Walter Benjamin’s The Work of art in the Age of Mechanical Reproduction

The Work of Art in the Age of Mechanical Reproduction is a 1936 essay by German cultural critic Walter Benjamin that has been influential across the humanities, especially in the field art history.  He argued that, art in the age of mechanical reproduction would inherently be based on the practice of politics.

The essay opens with an argument  that the art that was developed in the past differs from that of the present time and hence our understanding and treatment of it must develop in order to understand it in a modern context and develop new techniques.

The first part introduces Marxist theory as applied to the construction of society and the position of art in the context of Capitalism. He explains the conditions to show what could be expected of capitalism in the future, resulting in exploiting the proletariat and ultimately making it possible to abolish capitalism itself.

The body examines the development of mechanical visual reproduction from copying a master’s work, Greek founding and stamping, woodcutting, etching, engraving, lithographs and photography demonstrating that technical reproduction is not a modern phenomenon, yet modern methods allow for greater accuracy across mass production. This process was ultimately more distinguished by the tracing of designs on stone rather than incision on blocks of wood.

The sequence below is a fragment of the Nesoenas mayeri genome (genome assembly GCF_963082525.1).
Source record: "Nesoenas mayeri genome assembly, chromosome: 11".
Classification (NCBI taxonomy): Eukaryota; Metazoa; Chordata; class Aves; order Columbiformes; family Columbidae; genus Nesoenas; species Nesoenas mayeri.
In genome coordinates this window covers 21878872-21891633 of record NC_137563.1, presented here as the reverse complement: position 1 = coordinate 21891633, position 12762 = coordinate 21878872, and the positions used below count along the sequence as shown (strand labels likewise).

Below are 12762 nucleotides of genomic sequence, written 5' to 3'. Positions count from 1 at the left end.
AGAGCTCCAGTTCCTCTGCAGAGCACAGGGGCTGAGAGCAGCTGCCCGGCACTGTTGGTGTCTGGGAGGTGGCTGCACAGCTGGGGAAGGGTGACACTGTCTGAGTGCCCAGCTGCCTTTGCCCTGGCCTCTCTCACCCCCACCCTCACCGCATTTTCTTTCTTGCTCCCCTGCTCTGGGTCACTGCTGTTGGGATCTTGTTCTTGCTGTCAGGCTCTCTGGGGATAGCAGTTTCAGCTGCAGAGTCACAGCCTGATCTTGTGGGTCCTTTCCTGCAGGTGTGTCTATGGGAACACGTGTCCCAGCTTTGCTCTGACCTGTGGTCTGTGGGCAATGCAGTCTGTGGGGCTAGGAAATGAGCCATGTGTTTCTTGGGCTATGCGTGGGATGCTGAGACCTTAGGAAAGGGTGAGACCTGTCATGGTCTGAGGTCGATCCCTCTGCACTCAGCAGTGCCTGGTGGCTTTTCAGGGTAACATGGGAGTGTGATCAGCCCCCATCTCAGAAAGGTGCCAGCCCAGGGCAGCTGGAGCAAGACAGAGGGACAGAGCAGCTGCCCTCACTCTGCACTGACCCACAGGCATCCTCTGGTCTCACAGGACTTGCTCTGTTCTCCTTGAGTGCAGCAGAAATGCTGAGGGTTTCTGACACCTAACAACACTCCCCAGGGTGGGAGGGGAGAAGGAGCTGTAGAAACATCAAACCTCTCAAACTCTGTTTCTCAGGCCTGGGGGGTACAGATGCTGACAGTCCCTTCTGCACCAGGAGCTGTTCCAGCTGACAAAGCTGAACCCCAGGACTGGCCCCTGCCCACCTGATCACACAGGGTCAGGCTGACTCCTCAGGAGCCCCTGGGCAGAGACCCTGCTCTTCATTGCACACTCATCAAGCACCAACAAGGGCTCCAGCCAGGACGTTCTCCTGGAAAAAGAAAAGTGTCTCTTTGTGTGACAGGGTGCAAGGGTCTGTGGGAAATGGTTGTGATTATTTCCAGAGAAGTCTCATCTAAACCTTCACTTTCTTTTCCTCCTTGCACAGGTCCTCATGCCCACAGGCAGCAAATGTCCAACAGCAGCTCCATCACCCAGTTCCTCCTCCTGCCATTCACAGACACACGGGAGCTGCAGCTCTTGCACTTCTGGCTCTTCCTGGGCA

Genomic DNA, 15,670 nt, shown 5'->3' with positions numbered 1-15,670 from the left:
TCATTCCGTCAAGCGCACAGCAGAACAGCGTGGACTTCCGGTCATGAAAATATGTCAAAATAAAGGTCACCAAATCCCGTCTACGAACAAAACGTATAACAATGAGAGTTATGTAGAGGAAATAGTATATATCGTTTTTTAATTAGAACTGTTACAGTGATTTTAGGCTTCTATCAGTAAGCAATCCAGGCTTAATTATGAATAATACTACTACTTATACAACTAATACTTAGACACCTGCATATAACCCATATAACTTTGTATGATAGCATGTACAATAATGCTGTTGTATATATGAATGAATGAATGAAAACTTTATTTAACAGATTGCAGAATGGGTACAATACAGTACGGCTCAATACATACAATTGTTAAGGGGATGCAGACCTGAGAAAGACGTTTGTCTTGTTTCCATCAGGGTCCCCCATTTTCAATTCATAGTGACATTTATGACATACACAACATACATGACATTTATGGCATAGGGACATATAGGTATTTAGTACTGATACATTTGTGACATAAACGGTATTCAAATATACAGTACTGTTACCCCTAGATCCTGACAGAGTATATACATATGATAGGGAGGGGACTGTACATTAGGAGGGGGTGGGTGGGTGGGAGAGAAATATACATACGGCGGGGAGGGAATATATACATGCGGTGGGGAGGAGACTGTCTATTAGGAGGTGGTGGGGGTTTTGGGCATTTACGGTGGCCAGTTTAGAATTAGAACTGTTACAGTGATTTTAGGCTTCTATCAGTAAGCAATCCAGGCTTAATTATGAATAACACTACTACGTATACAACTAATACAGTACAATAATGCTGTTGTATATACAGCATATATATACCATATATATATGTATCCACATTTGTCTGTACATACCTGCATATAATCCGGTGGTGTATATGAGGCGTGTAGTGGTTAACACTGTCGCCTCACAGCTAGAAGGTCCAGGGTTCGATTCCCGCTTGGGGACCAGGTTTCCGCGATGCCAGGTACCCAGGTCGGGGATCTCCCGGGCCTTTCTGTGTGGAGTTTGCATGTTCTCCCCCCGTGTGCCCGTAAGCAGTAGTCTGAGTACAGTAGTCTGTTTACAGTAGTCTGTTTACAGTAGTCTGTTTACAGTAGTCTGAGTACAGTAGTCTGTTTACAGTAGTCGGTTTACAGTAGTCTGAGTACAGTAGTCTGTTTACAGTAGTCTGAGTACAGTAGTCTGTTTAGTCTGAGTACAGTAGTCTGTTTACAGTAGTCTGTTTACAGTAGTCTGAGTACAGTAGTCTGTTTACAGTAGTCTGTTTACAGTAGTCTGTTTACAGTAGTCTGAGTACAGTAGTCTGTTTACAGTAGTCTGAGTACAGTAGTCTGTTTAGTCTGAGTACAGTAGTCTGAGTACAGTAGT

Benjamin discusses the concept of authenticity, particularly in application to reproduction. ‘Even the most perfect reproduction of a work of art is lacking in one element: its presence in time and space, its unique existence at the place where it happens to be.’ He argues that the “sphere of authenticity is outside the technical” so that the original artwork is independent of the copy, yet through the act of reproduction something is taken from the original by changing its context. He thus introduces the idea of the “aura” of a work and its absence in a reproduction.

He looks at the changes in society’s values over time, “the manner in which human sense perception is organised, the medium in which it is accomplished, is determined not only by nature but by historical circumstances as well.” Benjamin goes on to describe shifts in taste and style in art history and how this interacts with his concept of aura.

Despite the effect of a reproduction on the original, Benjamin writes “The uniqueness of a work of art is inseparable from its being embedded in the fabric of tradition,” which speaks to the separation of the original from the reproduction. He also discusses the ritualisation of reproduction and the emancipation of “the work of art from its parasitical dependence on ritual.”

The changing values of exhibition are analysed, from historic paintings which were for limited viewing to modern art which has an emphasis on a huge scale.

 

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